What is Pycnogenol? 7 Uses for this Versatile Supplement

What-is-PycnogenolPycnogenol is the brand name for an extract from French maritime pine bark (Pinus pinaster), a source of powerful antioxidants. It is a potent source of tannins, particularly proanthocyanidins (these account for between 65% and 75% of the extract). Also found in red wine, cocoa beans, cranberries, black currants, and teas, proanthocyanidins can benefit the heart, brain, and more.[1]

What is pycnogenol for? 7 scientifically proven uses

Pycnogenol has a variety of health benefits.

  1. Protect your brain and improve cognitive function. Pycnogenol has tremendous ability to help improve cognitive performance for all ages.[2-4] In one study, students who took pycnogenol for eight weeks performed better on tests for memory, attention, and executive functions.[2] The elderly benefit too; 150 mg daily for three months led to improved memory and cognitive performance in a group of adults 60 to 85 years old.[3] Pycnogenol may also help protect the brain following traumatic brain injuries.[5]
  1. Improve athletic performance. Pycnogenol can affect exercise performance, likely because it can reduce the oxidative stress occurring during physical activity.[1] In one study, participants taking the Army Physical Fitness Test performed better when they took 100 mg of pycnogenol per day during an eight-week training program. Not only did they have better results on the test than the control group, but they also had fewer cramps and less pain.[6] Read more about how pycnogenol can be used for muscle recovery here.
  1. Reduce cardiovascular disease risk factors. One of the major benefits of pycnogenol is keeping your heart healthy. It can help lower blood pressure, improve cholesterol, lower blood sugar, and more.[7,8] Pycnogenol is thought to reduce blood pressure because it improves blood flow by stimulating the dilation of blood vessels through nitric oxide.[7]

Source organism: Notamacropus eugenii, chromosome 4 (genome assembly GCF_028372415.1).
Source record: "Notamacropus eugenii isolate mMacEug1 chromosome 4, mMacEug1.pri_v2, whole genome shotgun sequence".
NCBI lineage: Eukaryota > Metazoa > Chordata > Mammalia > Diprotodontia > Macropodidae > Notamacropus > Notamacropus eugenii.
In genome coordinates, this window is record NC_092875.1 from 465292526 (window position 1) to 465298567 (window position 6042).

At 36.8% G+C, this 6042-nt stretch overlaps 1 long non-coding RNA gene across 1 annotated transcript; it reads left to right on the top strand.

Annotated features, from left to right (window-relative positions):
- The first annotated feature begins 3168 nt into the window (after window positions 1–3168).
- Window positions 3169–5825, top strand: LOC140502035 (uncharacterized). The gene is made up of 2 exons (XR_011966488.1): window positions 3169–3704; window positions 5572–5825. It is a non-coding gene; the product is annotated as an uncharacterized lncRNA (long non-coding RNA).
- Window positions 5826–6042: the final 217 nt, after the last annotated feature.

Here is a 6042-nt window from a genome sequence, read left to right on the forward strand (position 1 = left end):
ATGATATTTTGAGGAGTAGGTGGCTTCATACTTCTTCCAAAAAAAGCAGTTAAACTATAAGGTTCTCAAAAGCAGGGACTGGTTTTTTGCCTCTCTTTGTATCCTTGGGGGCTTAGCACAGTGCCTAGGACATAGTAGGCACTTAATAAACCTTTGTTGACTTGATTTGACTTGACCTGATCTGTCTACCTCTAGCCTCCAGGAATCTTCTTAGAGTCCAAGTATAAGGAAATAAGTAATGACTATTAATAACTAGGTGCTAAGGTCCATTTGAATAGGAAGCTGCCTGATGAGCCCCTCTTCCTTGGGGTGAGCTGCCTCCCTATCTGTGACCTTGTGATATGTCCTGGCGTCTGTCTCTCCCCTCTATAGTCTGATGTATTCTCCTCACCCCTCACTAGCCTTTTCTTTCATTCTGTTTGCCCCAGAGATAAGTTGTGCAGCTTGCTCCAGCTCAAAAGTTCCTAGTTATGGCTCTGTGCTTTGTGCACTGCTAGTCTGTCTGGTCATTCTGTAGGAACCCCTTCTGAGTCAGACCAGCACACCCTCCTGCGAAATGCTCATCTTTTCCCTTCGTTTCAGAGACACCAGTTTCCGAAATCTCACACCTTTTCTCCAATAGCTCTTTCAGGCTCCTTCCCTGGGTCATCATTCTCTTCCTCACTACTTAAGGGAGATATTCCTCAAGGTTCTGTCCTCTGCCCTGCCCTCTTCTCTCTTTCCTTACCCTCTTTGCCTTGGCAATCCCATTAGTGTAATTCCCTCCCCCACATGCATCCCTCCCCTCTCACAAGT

1. Control asthma. Because it has antioxidant and anti-inflammatory capabilities that can help prevent the airway from becoming inflamed, pycnogenol can help reduce symptoms of asthma.[9] In a study on 76 people with asthma, researchers found that 100 mg of pycnogenol daily resulted in significant improvements in symptom control.[10]
  1. Treat the common cold. Pycnogenol (50 mg daily) seems to be able to shorten the duration of the common cold and decrease the need for other products to control symptoms.[11]
  1. Manage psoriasis. People taking 150 mg of pycnogenol per day saw reduced severity, quicker improvement, more skin moisture, and other benefits in their psoriasis compared to the control group.[12]
  1. Help with menopause. Pycnogenol can help reduce symptoms like mood swings, hot flashes, loss of libido, and more in perimenopausal women. Read more about the benefits of pycnogenol for menopause here.

How to use pycnogenol

If you have any of the conditions listed above, consider adding pycnogenol to your natural treatment plan. For most conditions, take between 50 to 150 mg per day. Side effects from pycnogenol are minimal at these doses.[1] Before beginning any new supplements, always consult with your doctor.

Share your experience

Have you ever taken pycnogenol? What did you use it for? Share your thoughts on this antioxidant powerhouse in the comments section below.

[1] Antioxidants in Sports and Nutrition. 2015. Chapter 5.

[2] Panminerva Med. 2011 Sep;53(3 Suppl 1):75-82.

[3] J Psychopharmacol. 2008 Jul;22(5):553-62.

[4] J Neurosurg Sci. 2014 Dec;58(4):239-48.

[5] Exp Neurol. 2013 Jan;239:183-91.

[6] J Sports Med Phys Fitness. 2013 Dec;53(6):644-54.

[7] Phytother Res. 2015 Jul;29(7):949-68.

[8] Int Angiol. 2015 Feb;34(1):43-52.

[9] Food Chem Toxicol. 2013 Dec;62:681-6.

[10] Panminerva Med. 2011 Sep;53(3 Suppl 1):57-64.

[11] Panminerva Med. 2014 Dec;56(4):301-8.

[12] Panminerva Med. 2014 Mar;56(1):41-8.

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UHN Staff

University Health News is produced by the award-winning editors and authors of Belvoir Media Group’s Health & Wellness Division. Headquartered in Norwalk, Conn., with editorial offices in Florida, Cleveland, Pittsburgh, … Read More

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